Azoulay also noted that the studio has been able to use the “fantastic tools that we built for large public art installations” and apply them towards COVID-19 related programming and relief. Known for creating monumental, composite photographs that often require hundreds of subjects, JR and his studio employees are now using that infrastructure to work on three socially oriented projects. They’ve transformed Casa Amarela—JR’s cultural center in Rio de Janeiro—into a distribution center for food and hygiene projects; the center is also offering online courses. Meanwhile, in Paris, the film school École Kourtrajmé (founded by JR’s friend Ladj Ly) has similarly moved online, with courses organized by JR’s team. Employees at the artist’s Paris studio have also pivoted their resources to create their own food distribution program called Action Refettorio. The program, which gathers food surpluses and distributes cooked meals to people in need, aims to reach 5,000 people a night.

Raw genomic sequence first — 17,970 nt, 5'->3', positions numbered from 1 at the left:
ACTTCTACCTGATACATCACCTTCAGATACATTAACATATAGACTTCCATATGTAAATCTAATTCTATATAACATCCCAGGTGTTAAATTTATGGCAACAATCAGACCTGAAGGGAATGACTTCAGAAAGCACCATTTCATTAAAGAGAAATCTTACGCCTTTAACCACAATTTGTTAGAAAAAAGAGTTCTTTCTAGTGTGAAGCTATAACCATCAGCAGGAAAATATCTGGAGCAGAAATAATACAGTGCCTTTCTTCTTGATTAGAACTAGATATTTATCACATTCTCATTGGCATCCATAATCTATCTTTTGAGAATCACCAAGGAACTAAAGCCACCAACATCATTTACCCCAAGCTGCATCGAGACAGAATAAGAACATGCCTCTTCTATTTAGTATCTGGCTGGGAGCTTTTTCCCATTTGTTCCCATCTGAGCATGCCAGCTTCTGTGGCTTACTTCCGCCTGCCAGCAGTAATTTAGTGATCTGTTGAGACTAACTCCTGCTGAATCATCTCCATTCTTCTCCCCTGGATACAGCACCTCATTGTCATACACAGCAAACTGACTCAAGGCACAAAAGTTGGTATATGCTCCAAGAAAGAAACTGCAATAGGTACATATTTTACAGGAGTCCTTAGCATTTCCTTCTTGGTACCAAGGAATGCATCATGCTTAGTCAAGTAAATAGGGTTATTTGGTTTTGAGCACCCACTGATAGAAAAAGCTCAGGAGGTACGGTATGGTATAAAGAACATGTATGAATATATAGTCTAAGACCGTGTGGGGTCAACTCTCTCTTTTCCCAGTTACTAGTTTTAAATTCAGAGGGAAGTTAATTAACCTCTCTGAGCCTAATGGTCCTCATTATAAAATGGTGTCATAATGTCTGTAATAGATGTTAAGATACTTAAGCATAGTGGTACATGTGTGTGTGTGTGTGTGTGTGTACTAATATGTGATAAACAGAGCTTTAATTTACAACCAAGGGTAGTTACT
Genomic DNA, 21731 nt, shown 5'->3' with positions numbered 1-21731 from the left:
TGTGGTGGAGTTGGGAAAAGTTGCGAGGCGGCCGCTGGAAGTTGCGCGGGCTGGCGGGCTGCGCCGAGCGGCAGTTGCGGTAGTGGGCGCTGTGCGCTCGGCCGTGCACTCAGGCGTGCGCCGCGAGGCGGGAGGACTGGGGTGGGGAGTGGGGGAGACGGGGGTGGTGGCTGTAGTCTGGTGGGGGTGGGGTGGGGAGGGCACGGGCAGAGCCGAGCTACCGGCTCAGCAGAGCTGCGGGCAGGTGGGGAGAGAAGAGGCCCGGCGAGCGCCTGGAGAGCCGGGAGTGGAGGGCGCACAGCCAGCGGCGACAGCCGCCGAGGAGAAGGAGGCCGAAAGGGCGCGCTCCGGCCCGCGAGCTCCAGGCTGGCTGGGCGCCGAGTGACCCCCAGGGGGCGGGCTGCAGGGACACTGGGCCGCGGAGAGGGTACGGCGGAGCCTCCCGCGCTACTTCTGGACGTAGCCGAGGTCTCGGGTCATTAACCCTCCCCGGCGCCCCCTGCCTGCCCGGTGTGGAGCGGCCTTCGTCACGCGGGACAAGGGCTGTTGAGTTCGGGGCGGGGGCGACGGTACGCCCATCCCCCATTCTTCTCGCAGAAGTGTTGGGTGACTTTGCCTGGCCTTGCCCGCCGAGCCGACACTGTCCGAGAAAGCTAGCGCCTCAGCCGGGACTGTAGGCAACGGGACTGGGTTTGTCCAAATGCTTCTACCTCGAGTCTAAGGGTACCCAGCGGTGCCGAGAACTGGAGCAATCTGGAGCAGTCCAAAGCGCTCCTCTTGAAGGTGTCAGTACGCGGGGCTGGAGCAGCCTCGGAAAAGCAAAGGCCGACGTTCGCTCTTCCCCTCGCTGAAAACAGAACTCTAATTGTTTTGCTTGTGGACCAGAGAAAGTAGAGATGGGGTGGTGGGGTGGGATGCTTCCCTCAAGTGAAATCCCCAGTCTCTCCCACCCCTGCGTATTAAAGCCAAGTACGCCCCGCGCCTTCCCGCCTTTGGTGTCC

With all these efforts, JR’s studio has been able to keep all 20 global team members working full time, with benefits. Azoulay said the studio hasn’t had to apply for any economic relief measures just yet, and expressed a desire to hold out as long as possible.